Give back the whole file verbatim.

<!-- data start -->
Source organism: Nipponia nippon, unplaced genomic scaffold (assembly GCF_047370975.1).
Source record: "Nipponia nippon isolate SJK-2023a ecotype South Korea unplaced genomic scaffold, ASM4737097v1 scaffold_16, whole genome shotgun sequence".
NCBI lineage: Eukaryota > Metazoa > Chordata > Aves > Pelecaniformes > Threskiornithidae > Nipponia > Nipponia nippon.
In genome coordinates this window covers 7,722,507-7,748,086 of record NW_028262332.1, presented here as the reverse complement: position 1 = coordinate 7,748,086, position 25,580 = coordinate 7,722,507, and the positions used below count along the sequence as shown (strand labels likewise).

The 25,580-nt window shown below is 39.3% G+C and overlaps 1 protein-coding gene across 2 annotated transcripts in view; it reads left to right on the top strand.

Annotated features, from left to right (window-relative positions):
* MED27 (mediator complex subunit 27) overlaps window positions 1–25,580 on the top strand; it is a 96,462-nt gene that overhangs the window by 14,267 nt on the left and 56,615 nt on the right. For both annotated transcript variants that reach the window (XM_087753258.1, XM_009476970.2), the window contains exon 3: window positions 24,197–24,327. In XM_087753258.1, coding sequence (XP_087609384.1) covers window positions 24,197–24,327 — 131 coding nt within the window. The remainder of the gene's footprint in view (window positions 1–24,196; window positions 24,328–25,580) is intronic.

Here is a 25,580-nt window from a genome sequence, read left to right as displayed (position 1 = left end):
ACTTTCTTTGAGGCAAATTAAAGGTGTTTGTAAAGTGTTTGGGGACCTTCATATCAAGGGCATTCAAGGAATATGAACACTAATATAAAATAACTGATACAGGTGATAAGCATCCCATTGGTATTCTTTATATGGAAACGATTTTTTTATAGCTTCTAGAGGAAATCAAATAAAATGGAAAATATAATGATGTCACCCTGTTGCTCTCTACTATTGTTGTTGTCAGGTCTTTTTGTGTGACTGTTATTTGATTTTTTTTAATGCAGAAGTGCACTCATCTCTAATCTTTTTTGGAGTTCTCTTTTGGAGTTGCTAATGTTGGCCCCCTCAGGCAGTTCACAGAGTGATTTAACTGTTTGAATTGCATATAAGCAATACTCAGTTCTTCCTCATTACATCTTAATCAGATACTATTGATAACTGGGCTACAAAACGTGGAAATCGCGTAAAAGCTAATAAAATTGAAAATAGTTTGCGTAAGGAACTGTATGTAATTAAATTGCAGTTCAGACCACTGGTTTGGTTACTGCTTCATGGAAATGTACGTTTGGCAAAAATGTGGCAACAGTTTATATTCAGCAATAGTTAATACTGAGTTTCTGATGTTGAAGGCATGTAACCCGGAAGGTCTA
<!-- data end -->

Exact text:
Source organism: Nipponia nippon, unplaced genomic scaffold (assembly GCF_047370975.1).
Source record: "Nipponia nippon isolate SJK-2023a ecotype South Korea unplaced genomic scaffold, ASM4737097v1 scaffold_16, whole genome shotgun sequence".
NCBI lineage: Eukaryota > Metazoa > Chordata > Aves > Pelecaniformes > Threskiornithidae > Nipponia > Nipponia nippon.
In genome coordinates this window covers 7,722,507-7,748,086 of record NW_028262332.1, presented here as the reverse complement: position 1 = coordinate 7,748,086, position 25,580 = coordinate 7,722,507, and the positions used below count along the sequence as shown (strand labels likewise).

The 25,580-nt window shown below is 39.3% G+C and overlaps 1 protein-coding gene across 2 annotated transcripts in view; it reads left to right on the top strand.

Annotated features, from left to right (window-relative positions):
* MED27 (mediator complex subunit 27) overlaps window positions 1–25,580 on the top strand; it is a 96,462-nt gene that overhangs the window by 14,267 nt on the left and 56,615 nt on the right. For both annotated transcript variants that reach the window (XM_087753258.1, XM_009476970.2), the window contains exon 3: window positions 24,197–24,327. In XM_087753258.1, coding sequence (XP_087609384.1) covers window positions 24,197–24,327 — 131 coding nt within the window. The remainder of the gene's footprint in view (window positions 1–24,196; window positions 24,328–25,580) is intronic.

Here is a 25,580-nt window from a genome sequence, read left to right as displayed (position 1 = left end):
ACTTTCTTTGAGGCAAATTAAAGGTGTTTGTAAAGTGTTTGGGGACCTTCATATCAAGGGCATTCAAGGAATATGAACACTAATATAAAATAACTGATACAGGTGATAAGCATCCCATTGGTATTCTTTATATGGAAACGATTTTTTTATAGCTTCTAGAGGAAATCAAATAAAATGGAAAATATAATGATGTCACCCTGTTGCTCTCTACTATTGTTGTTGTCAGGTCTTTTTGTGTGACTGTTATTTGATTTTTTTTAATGCAGAAGTGCACTCATCTCTAATCTTTTTTGGAGTTCTCTTTTGGAGTTGCTAATGTTGGCCCCCTCAGGCAGTTCACAGAGTGATTTAACTGTTTGAATTGCATATAAGCAATACTCAGTTCTTCCTCATTACATCTTAATCAGATACTATTGATAACTGGGCTACAAAACGTGGAAATCGCGTAAAAGCTAATAAAATTGAAAATAGTTTGCGTAAGGAACTGTATGTAATTAAATTGCAGTTCAGACCACTGGTTTGGTTACTGCTTCATGGAAATGTACGTTTGGCAAAAATGTGGCAACAGTTTATATTCAGCAATAGTTAATACTGAGTTTCTGATGTTGAAGGCATGTAACCCGGAAGGTCTA